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Key Features

Essentials of Diagnosis

  • Inquire about

    • Fever; new back or flank pain; nausea or vomiting

    • Vaginal discharge

    • Pregnancy risk

    • Structural abnormalities

    • Instrumentation of urethra or bladder

General Considerations

  • An inflammatory process (eg, infection; autoimmune disorder) underlies most causes of dysuria

  • In women, cystitis

    • Will be diagnosed in up to 50–60% of cases

    • Has an incidence of 0.5–0.7% per year in those who are young and sexually active

  • In evaluating women with dysuria, the key objective is to exclude

    • Serious upper urinary tract infection (UTI), such as acute pyelonephritis

    • Sexually transmitted diseases

  • In younger men, urethritis accounts for most cases of dysuria

  • In elderly men, dysuria may be a symptom of prostatitis

Clinical Findings

Symptoms

  • An increased likelihood of cystitis is present when women report

    • Multiple irritative voiding symptoms (dysuria, urgency, frequency)

    • Fever

    • Back pain

  • It is imperative to inquire about symptoms of vulvovaginitis

  • Gross hematuria in women with voiding symptoms

    • Usually represents hemorrhagic cystitis

    • Can also be a sign of bladder cancer (particularly in older patients) or upper tract disease

  • Chlamydial infection should be strongly considered among women age 25 years or younger who are sexually active and seeking medical attention for a suspected UTI for the first time or who have a new sexual partner

  • Because fever and back pain, as well as nausea and vomiting, are considered harbingers of (or clinical criteria for) acute pyelonephritis, women with these symptoms should be examined prior to treatment to exclude coexistent urosepsis, hydronephrosis, or nephrolithiasis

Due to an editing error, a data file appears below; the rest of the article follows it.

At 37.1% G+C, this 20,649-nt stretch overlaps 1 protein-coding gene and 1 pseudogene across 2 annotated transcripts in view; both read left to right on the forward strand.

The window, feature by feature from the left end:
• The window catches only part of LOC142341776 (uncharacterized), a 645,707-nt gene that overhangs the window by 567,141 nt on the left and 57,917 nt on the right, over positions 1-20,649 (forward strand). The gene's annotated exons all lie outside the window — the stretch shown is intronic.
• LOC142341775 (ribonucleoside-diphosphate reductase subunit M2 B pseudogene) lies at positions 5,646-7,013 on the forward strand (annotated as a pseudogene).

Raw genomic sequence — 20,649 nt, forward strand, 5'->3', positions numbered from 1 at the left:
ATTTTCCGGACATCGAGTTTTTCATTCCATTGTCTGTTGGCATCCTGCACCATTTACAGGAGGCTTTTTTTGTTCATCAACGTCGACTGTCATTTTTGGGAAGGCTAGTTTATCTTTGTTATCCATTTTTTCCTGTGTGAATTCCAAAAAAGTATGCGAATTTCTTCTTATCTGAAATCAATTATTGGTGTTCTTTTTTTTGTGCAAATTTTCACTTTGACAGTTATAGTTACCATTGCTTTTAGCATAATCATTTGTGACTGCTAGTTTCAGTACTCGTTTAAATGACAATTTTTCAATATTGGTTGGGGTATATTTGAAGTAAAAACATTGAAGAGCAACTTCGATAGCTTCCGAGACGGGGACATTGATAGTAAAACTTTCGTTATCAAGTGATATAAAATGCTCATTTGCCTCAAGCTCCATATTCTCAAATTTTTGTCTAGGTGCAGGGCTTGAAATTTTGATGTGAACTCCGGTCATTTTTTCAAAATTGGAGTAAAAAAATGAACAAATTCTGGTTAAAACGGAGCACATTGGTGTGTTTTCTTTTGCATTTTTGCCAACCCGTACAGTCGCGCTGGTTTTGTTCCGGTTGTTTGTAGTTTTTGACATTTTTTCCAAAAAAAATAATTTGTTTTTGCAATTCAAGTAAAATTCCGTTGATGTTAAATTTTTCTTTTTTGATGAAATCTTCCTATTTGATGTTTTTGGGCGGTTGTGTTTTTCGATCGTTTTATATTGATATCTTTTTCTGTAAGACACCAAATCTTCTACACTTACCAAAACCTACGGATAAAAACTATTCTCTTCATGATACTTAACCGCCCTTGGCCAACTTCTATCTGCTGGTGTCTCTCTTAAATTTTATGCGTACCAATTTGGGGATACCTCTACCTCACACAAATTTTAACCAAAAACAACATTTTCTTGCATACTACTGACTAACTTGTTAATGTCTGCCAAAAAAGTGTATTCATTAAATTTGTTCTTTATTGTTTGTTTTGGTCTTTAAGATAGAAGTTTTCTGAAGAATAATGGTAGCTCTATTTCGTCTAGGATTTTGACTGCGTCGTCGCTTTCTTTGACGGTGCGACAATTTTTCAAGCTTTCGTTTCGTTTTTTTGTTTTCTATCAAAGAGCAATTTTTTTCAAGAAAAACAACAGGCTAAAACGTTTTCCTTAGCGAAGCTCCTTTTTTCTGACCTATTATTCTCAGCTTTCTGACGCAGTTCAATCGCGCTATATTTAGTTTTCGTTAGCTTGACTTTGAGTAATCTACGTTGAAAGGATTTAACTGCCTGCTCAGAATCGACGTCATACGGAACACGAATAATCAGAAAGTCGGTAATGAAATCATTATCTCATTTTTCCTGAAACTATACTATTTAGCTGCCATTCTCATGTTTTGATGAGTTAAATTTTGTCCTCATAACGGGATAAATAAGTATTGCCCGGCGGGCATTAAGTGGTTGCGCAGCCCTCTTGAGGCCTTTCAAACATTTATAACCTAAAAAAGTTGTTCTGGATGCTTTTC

• Presence of UTI during pregnancy is strongly associated with preeclampsia (particularly during the third trimester)

Physical Examination

  • Fever, tachycardia, or hypotension suggest the possibility of urosepsis and need for hospitalization

  • A focused examination in women, in uncomplicated circumstances, could be limited to ascertainment of costovertebral angle tenderness and to a lower abdominal and pelvic examination, if the history suggests vulvovaginitis or cervicitis

Differential Diagnosis

  • In women

    • Acute cystitis

    • Acute pyelonephritis

    • Vaginitis (Candida, bacterial vaginosis, Trichomonas, herpes simplex)

    • Urethritis/cervicitis (Chlamydia, gonorrhea)

    • Interstitial cystitis/painful bladder syndrome

  • In men

    • Urethritis (eg, Mycoplasma genitalium)

    • Prostatitis (eg, Enterobacteriaceae)

Diagnosis

Diagnostic Studies

  • Nucleic acid amplification tests from first-void urine or vaginal swab specimens are highly sensitive for detecting chlamydial infection

  • Urinalysis

    • Most helpful in atypical presentations of cystitis

    • Dipstick detection (> trace) of leukocytes, nitrites, or blood supports a diagnosis of cystitis

    • Urine dipstick test results in older patients

      • A positive urine dipstick test should be interpreted cautiously if UTI symptoms are absent

      • A negative dipstick result for leukocyte esterase and nitrites excludes infection in older patients with equivocal cystitis symptoms

    • Microscopy of unspun urine may also be helpful in diagnosis and reduces unnecessary use of antibiotics

  • Urine culture

    • Should be considered ...

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